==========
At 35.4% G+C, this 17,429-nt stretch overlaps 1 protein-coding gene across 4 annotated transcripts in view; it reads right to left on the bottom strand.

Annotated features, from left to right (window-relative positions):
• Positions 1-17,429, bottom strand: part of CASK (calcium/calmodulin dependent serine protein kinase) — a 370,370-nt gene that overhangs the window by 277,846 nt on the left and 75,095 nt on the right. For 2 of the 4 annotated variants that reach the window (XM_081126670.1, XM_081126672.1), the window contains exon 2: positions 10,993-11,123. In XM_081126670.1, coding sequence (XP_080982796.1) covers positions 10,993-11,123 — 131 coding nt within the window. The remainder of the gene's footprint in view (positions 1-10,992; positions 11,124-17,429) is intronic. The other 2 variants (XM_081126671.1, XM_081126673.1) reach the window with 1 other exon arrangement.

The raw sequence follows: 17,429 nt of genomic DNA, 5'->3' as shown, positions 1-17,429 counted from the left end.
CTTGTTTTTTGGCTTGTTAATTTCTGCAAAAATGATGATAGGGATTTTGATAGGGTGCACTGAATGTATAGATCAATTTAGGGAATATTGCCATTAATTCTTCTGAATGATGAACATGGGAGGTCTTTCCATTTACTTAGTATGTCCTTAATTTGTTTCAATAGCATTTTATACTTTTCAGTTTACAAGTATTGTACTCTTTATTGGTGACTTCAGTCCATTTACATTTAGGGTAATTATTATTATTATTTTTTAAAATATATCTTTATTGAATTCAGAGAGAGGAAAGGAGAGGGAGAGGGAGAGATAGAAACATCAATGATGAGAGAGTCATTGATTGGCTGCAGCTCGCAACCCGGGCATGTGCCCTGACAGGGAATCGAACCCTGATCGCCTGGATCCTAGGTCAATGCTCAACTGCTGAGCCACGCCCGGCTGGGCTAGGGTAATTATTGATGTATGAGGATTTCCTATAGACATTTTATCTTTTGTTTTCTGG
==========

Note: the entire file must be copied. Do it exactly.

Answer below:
At 35.4% G+C, this 17,429-nt stretch overlaps 1 protein-coding gene across 4 annotated transcripts in view; it reads right to left on the bottom strand.

Annotated features, from left to right (window-relative positions):
• Positions 1-17,429, bottom strand: part of CASK (calcium/calmodulin dependent serine protein kinase) — a 370,370-nt gene that overhangs the window by 277,846 nt on the left and 75,095 nt on the right. For 2 of the 4 annotated variants that reach the window (XM_081126670.1, XM_081126672.1), the window contains exon 2: positions 10,993-11,123. In XM_081126670.1, coding sequence (XP_080982796.1) covers positions 10,993-11,123 — 131 coding nt within the window. The remainder of the gene's footprint in view (positions 1-10,992; positions 11,124-17,429) is intronic. The other 2 variants (XM_081126671.1, XM_081126673.1) reach the window with 1 other exon arrangement.

The raw sequence follows: 17,429 nt of genomic DNA, 5'->3' as shown, positions 1-17,429 counted from the left end.
CTTGTTTTTTGGCTTGTTAATTTCTGCAAAAATGATGATAGGGATTTTGATAGGGTGCACTGAATGTATAGATCAATTTAGGGAATATTGCCATTAATTCTTCTGAATGATGAACATGGGAGGTCTTTCCATTTACTTAGTATGTCCTTAATTTGTTTCAATAGCATTTTATACTTTTCAGTTTACAAGTATTGTACTCTTTATTGGTGACTTCAGTCCATTTACATTTAGGGTAATTATTATTATTATTTTTTAAAATATATCTTTATTGAATTCAGAGAGAGGAAAGGAGAGGGAGAGGGAGAGATAGAAACATCAATGATGAGAGAGTCATTGATTGGCTGCAGCTCGCAACCCGGGCATGTGCCCTGACAGGGAATCGAACCCTGATCGCCTGGATCCTAGGTCAATGCTCAACTGCTGAGCCACGCCCGGCTGGGCTAGGGTAATTATTGATGTATGAGGATTTCCTATAGACATTTTATCTTTTGTTTTCTGG